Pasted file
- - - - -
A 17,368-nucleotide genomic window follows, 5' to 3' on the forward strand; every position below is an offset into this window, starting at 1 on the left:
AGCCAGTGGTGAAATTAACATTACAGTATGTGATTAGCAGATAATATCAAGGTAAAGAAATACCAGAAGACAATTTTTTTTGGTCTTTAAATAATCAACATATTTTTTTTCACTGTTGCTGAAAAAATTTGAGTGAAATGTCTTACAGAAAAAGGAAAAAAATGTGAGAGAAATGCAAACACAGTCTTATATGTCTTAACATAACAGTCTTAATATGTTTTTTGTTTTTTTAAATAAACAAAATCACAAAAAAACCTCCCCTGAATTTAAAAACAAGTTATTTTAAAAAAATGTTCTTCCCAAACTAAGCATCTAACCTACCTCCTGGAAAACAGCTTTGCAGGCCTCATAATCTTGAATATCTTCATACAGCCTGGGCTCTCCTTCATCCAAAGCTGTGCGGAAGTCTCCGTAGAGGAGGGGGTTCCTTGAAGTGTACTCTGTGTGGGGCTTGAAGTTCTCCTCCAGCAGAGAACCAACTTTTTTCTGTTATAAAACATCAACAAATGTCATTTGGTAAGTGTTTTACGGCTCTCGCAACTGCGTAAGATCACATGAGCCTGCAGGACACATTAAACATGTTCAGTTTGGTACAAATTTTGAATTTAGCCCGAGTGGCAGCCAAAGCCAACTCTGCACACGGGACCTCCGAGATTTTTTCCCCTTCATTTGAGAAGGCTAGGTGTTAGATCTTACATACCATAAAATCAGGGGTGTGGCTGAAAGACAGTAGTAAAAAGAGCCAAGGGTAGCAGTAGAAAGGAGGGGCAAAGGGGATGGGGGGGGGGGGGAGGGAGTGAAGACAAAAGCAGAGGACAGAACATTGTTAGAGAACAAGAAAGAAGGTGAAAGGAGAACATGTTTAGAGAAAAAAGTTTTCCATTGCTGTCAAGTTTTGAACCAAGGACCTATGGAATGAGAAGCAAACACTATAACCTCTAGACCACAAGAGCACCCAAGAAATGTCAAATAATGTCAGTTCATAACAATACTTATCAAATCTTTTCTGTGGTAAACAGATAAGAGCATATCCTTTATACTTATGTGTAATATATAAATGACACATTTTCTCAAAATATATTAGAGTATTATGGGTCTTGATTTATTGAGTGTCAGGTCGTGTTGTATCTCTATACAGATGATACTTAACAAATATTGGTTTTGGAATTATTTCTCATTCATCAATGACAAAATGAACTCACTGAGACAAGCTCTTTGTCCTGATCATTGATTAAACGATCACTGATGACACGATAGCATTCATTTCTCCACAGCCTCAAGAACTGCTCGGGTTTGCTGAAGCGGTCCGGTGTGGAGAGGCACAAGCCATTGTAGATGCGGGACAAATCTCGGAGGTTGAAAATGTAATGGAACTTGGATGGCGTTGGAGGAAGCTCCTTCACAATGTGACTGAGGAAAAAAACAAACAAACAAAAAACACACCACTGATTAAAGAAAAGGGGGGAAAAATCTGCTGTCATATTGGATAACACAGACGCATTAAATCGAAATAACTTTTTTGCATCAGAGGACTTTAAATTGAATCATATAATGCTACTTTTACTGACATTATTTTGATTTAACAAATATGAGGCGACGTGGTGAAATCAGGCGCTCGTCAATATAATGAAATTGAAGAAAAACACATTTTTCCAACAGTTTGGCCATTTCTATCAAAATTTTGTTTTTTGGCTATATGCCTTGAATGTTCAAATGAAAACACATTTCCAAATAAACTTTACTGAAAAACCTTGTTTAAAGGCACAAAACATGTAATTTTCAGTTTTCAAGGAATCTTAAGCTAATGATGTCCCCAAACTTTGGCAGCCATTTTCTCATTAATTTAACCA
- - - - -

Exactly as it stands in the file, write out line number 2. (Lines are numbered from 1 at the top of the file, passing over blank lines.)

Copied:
AGCCAGTGGTGAAATTAACATTACAGTATGTGATTAGCAGATAATATCAAGGTAAAGAAATACCAGAAGACAATTTTTTTTGGTCTTTAAATAATCAACATATTTTTTTTCACTGTTGCTGAAAAAATTTGAGTGAAATGTCTTACAGAAAAAGGAAAAAAATGTGAGAGAAATGCAAACACAGTCTTATATGTCTTAACATAACAGTCTTAATATGTTTTTTGTTTTTTTAAATAAACAAAATCACAAAAAAACCTCCCCTGAATTTAAAAACAAGTTATTTTAAAAAAATGTTCTTCCCAAACTAAGCATCTAACCTACCTCCTGGAAAACAGCTTTGCAGGCCTCATAATCTTGAATATCTTCATACAGCCTGGGCTCTCCTTCATCCAAAGCTGTGCGGAAGTCTCCGTAGAGGAGGGGGTTCCTTGAAGTGTACTCTGTGTGGGGCTTGAAGTTCTCCTCCAGCAGAGAACCAACTTTTTTCTGTTATAAAACATCAACAAATGTCATTTGGTAAGTGTTTTACGGCTCTCGCAACTGCGTAAGATCACATGAGCCTGCAGGACACATTAAACATGTTCAGTTTGGTACAAATTTTGAATTTAGCCCGAGTGGCAGCCAAAGCCAACTCTGCACACGGGACCTCCGAGATTTTTTCCCCTTCATTTGAGAAGGCTAGGTGTTAGATCTTACATACCATAAAATCAGGGGTGTGGCTGAAAGACAGTAGTAAAAAGAGCCAAGGGTAGCAGTAGAAAGGAGGGGCAAAGGGGATGGGGGGGGGGGGGAGGGAGTGAAGACAAAAGCAGAGGACAGAACATTGTTAGAGAACAAGAAAGAAGGTGAAAGGAGAACATGTTTAGAGAAAAAAGTTTTCCATTGCTGTCAAGTTTTGAACCAAGGACCTATGGAATGAGAAGCAAACACTATAACCTCTAGACCACAAGAGCACCCAAGAAATGTCAAATAATGTCAGTTCATAACAATACTTATCAAATCTTTTCTGTGGTAAACAGATAAGAGCATATCCTTTATACTTATGTGTAATATATAAATGACACATTTTCTCAAAATATATTAGAGTATTATGGGTCTTGATTTATTGAGTGTCAGGTCGTGTTGTATCTCTATACAGATGATACTTAACAAATATTGGTTTTGGAATTATTTCTCATTCATCAATGACAAAATGAACTCACTGAGACAAGCTCTTTGTCCTGATCATTGATTAAACGATCACTGATGACACGATAGCATTCATTTCTCCACAGCCTCAAGAACTGCTCGGGTTTGCTGAAGCGGTCCGGTGTGGAGAGGCACAAGCCATTGTAGATGCGGGACAAATCTCGGAGGTTGAAAATGTAATGGAACTTGGATGGCGTTGGAGGAAGCTCCTTCACAATGTGACTGAGGAAAAAAACAAACAAACAAAAAACACACCACTGATTAAAGAAAAGGGGGGAAAAATCTGCTGTCATATTGGATAACACAGACGCATTAAATCGAAATAACTTTTTTGCATCAGAGGACTTTAAATTGAATCATATAATGCTACTTTTACTGACATTATTTTGATTTAACAAATATGAGGCGACGTGGTGAAATCAGGCGCTCGTCAATATAATGAAATTGAAGAAAAACACATTTTTCCAACAGTTTGGCCATTTCTATCAAAATTTTGTTTTTTGGCTATATGCCTTGAATGTTCAAATGAAAACACATTTCCAAATAAACTTTACTGAAAAACCTTGTTTAAAGGCACAAAACATGTAATTTTCAGTTTTCAAGGAATCTTAAGCTAATGATGTCCCCAAACTTTGGCAGCCATTTTCTCATTAATTTAACCA